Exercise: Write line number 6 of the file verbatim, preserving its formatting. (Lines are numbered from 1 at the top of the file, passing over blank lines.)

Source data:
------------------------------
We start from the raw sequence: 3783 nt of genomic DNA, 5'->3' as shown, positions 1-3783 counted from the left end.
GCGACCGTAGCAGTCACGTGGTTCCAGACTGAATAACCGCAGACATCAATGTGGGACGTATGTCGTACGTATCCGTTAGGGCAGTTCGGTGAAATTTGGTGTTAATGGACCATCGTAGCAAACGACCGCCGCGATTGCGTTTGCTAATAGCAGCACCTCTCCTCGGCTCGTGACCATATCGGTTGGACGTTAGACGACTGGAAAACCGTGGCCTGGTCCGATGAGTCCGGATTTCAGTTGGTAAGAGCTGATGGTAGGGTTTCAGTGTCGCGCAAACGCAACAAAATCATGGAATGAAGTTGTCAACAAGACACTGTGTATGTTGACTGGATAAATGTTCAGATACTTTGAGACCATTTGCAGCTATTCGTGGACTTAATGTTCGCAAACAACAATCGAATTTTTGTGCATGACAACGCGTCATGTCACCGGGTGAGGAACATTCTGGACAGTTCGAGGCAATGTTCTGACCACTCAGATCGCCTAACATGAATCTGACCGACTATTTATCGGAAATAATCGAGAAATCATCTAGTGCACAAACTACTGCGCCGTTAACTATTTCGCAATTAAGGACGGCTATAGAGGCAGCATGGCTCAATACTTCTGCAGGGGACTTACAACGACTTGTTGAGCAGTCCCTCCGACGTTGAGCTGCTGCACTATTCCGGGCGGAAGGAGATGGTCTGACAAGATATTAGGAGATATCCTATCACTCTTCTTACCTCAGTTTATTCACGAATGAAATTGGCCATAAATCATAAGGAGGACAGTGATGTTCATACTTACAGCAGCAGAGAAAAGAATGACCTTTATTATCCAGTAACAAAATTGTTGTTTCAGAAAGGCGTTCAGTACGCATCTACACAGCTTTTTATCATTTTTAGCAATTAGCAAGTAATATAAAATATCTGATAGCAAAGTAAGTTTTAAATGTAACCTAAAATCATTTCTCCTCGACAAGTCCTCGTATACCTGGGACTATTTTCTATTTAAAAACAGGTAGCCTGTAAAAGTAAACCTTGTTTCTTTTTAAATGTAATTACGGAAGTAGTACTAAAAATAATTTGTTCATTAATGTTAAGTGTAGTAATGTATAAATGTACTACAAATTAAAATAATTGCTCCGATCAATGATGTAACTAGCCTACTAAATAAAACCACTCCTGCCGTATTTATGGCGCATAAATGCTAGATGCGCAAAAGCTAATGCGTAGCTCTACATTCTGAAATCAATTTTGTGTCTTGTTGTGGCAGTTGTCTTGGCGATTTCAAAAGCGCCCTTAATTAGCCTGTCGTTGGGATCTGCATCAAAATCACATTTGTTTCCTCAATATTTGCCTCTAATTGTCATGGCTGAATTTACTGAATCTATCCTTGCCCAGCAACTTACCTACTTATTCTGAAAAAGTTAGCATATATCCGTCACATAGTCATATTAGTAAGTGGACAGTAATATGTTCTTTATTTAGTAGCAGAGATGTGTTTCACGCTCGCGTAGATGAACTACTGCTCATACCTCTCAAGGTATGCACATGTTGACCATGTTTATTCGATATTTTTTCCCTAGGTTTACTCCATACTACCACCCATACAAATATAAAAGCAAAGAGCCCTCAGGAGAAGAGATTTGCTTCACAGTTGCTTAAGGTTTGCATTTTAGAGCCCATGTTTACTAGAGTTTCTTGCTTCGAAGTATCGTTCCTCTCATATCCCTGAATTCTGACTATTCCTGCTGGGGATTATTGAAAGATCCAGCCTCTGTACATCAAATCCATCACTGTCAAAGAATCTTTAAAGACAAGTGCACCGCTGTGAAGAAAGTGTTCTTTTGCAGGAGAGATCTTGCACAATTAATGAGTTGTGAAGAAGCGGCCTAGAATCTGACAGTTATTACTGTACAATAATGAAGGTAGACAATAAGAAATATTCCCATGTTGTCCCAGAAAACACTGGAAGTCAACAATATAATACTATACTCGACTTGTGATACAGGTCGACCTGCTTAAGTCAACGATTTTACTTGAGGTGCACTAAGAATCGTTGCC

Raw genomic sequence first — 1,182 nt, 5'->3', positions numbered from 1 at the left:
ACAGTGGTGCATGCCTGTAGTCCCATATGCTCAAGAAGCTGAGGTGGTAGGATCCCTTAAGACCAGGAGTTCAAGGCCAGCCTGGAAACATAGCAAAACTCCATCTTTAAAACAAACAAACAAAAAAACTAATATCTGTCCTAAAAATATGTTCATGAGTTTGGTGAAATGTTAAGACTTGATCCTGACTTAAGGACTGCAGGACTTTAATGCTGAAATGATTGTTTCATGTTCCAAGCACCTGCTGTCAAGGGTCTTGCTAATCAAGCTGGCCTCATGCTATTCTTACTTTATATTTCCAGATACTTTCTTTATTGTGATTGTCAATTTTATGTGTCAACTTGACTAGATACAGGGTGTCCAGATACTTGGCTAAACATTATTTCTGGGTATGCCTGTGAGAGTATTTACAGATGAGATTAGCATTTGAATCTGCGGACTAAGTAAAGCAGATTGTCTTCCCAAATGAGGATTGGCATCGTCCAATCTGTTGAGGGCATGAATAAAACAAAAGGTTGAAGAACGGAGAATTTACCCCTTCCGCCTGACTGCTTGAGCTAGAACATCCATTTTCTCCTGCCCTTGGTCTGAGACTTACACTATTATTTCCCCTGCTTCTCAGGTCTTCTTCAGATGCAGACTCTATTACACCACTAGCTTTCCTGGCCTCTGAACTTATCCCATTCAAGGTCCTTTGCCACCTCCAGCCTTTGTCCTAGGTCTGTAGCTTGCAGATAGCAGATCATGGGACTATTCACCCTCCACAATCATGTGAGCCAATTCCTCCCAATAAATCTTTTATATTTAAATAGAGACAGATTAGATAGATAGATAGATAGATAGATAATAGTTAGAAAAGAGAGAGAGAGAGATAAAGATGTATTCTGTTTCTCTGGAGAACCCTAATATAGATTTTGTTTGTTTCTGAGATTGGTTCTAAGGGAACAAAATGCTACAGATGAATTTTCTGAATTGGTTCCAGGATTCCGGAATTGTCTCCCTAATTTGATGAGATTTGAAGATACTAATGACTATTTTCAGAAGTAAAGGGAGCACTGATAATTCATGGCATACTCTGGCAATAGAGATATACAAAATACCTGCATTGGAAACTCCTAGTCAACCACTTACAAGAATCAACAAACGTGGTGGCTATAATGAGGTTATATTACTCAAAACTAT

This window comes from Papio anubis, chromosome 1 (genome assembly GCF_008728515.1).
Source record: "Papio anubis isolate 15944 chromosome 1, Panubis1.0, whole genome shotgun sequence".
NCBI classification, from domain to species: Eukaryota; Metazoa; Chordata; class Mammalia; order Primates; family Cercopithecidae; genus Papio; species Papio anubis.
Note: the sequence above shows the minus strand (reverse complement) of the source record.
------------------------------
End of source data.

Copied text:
Source record: "Papio anubis isolate 15944 chromosome 1, Panubis1.0, whole genome shotgun sequence".